Our expertise with crown bridges, implants, dentures, and other restorative dentistry are the fastest way back to a strong bite and beautiful smile.
A crown, or cap as some people call it, is a tooth restoration for many purposes. A crown is a tooth-like restoration that is used to cover up the tooth. The existing tooth is smoothed down on the top and sides to make room for a crown to fit. The dentist then takes an impression or model of the tooth. It is then mailed to a lab where the crown is made. In the meantime, the patient goes home with a temporary crown that looks and feels like the final crown. At a second appointment, typically two weeks later, the crown is cemented to the existing tooth. Crowns can be all porcelain, porcelain fused to metal, or gold. It is important to talk to your dentist to find out what is best for your mouth.
Crowns are recommended for a number of reasons. Broken teeth, misaligned teeth, root canal treated teeth, teeth badly worn, and enamel defects can all be corrected. The most common reason for a crown is for a tooth that breaks because of a large existing filling. When a large filling is placed, it compromises the strength of the tooth. To prevent it from breaking, a crown is placed that will protect the tooth. Crowns have been a common procedure for many years and they last a very long time with good home care and professional cleanings.
A bridge is used to replace one or more missing teeth in a patient’s mouth. A bridge is an extension of a crown because the procedure is a lot the same. A tooth on each side of the missing tooth space is smoothed down on the tops and side. An impression is taken from which a model is fabricated. The model is then used by the dental lab to fabricate the bridge. In the meantime, the patient is sent home with a temporary bridge. It is possible to replace numerous missing teeth, but the dentist needs to do a thorough exam to determine what the best option is.
Implants are an amazing treatment option to replace missing teeth. A titanium post is placed into the bone and fuses into place. A crown is then placed on top of the post. It looks exactly like a real tooth and nobody will notice the difference. It also functions like a real tooth and you will never notice the difference. The great thing about implants is there success rate. They are truly the best treatment option when it comes to replacing a missing tooth. They don’t involve cutting on the adjacent teeth like a bridge. They also have a longer life span than a fixed bridge.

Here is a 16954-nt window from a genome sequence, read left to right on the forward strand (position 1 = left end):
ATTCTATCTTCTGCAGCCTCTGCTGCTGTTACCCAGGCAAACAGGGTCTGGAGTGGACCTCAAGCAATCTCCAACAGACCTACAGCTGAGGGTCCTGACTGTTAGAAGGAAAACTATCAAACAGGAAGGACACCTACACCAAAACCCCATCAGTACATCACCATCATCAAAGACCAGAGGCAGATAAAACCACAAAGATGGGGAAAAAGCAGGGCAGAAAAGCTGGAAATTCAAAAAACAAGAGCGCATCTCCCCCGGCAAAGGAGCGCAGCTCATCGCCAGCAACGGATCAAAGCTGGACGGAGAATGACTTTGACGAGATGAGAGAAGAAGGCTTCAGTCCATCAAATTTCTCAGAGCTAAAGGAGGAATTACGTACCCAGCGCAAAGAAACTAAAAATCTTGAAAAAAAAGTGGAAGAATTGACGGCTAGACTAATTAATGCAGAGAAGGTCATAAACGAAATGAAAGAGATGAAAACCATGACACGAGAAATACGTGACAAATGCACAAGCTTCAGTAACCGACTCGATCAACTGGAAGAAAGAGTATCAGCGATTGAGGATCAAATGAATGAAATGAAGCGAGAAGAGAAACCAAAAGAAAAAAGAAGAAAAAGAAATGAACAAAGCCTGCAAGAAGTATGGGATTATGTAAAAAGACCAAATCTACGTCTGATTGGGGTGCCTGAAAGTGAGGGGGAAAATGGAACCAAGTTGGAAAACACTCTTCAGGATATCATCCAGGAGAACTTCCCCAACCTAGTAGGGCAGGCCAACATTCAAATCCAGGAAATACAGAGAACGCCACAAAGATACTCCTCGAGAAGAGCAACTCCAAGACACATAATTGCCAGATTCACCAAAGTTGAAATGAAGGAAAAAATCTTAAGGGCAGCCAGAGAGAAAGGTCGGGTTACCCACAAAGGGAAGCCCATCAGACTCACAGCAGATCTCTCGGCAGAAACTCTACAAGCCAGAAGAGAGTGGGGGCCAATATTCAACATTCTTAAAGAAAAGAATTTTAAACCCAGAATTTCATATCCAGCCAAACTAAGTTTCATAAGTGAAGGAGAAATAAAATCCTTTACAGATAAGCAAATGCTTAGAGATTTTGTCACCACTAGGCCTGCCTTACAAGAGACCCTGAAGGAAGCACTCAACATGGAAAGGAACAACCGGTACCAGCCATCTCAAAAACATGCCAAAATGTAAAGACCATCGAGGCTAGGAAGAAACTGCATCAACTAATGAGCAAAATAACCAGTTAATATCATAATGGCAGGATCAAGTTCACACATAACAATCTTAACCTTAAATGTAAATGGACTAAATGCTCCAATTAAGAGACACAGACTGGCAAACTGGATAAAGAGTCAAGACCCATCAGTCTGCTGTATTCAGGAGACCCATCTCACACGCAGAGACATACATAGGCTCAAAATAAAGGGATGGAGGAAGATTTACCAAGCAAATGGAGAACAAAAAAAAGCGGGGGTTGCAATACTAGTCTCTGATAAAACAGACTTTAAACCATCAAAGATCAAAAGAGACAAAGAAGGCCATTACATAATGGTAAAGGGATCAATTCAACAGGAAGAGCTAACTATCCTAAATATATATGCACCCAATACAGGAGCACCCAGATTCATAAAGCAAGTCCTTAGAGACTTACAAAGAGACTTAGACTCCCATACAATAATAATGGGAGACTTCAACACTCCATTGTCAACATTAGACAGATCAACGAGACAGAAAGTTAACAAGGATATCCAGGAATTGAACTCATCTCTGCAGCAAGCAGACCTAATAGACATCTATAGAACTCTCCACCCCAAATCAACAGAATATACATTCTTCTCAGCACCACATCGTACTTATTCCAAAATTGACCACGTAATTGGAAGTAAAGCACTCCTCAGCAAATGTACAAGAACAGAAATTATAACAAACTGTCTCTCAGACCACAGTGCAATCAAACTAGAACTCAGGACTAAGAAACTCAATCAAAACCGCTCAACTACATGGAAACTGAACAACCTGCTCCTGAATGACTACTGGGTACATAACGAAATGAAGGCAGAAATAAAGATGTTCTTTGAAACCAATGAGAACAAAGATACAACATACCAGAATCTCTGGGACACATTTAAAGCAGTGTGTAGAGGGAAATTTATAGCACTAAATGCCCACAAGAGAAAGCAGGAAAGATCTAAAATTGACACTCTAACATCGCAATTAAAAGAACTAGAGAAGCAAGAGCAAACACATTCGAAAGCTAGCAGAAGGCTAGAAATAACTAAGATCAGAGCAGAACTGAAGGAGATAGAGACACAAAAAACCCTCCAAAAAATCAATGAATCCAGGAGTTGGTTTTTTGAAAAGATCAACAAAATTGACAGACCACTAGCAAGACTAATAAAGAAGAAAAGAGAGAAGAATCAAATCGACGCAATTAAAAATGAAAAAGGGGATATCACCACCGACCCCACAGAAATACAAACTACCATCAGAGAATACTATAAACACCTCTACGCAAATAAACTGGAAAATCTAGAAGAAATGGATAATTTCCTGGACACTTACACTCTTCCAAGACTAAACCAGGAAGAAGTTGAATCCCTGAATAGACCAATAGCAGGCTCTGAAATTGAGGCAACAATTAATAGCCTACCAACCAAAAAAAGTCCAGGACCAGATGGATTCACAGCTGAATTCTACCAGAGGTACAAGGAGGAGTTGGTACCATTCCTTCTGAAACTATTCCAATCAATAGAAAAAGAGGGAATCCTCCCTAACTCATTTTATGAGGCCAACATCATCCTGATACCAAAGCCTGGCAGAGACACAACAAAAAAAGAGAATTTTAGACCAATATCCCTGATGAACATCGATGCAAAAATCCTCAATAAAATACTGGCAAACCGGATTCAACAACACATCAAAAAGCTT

Another use for implants is to anchor a denture into place. Sometimes dentures have poor retention due to a lack of bone present to retain them. In these cases, implants are placed into the bone. Special attachments are screwed into the implant. These attachments match attachment units on the denture to help anchor the denture. They help give stability to the denture so that they function better.
A removable denture is used to replace missing teeth in a patient’s mouth. The difference between a denture and a bridge is that a denture can be removed while a bridge is cemented in. Removable dentures are made of pink acrylic as a base and plastic teeth. The denture acrylic is very natural looking and the teeth used come in many different shades and shapes. Your dentist is trained to pick teeth that will be very unnoticeable. A denture can replace a couple teeth or all your teeth. Sometimes a fixed bridge is not an option because there is not a tooth available on each side of the area where teeth are missing. This is where a removable denture is a treatment option. There are two kinds of removable dentures, a partial or full denture.
A partial removable denture uses the existing teeth to help hold the denture into place. Metal arms are fabricated that hold onto the existing teeth to make it stable. The metal arms are hidden so that other people do not notice. If they can’t be hidden, there are techniques that can be employed to hide them so that no one knows you are wearing a denture.
A full removable denture is used when there are no existing teeth available. It stays in by using suction. The same acrylic and teeth used in a partial denture are used in a full denture. Typically, upper full dentures fit well because they suction to the palate. Lower dentures don’t fit as well because the tongue always pushes the denture around. Another contributing factor to the fit is the remaining bone. The more bone that remains creates more surface area for the acrylic of the denture to suction into place. If the denture doesn’t fit real well, sometimes adhesives can be used. If these don’t work, implants can be used to help hold the denture into place. It is very important to sit down with your dentist and discuss what the best treatment plan is for you.
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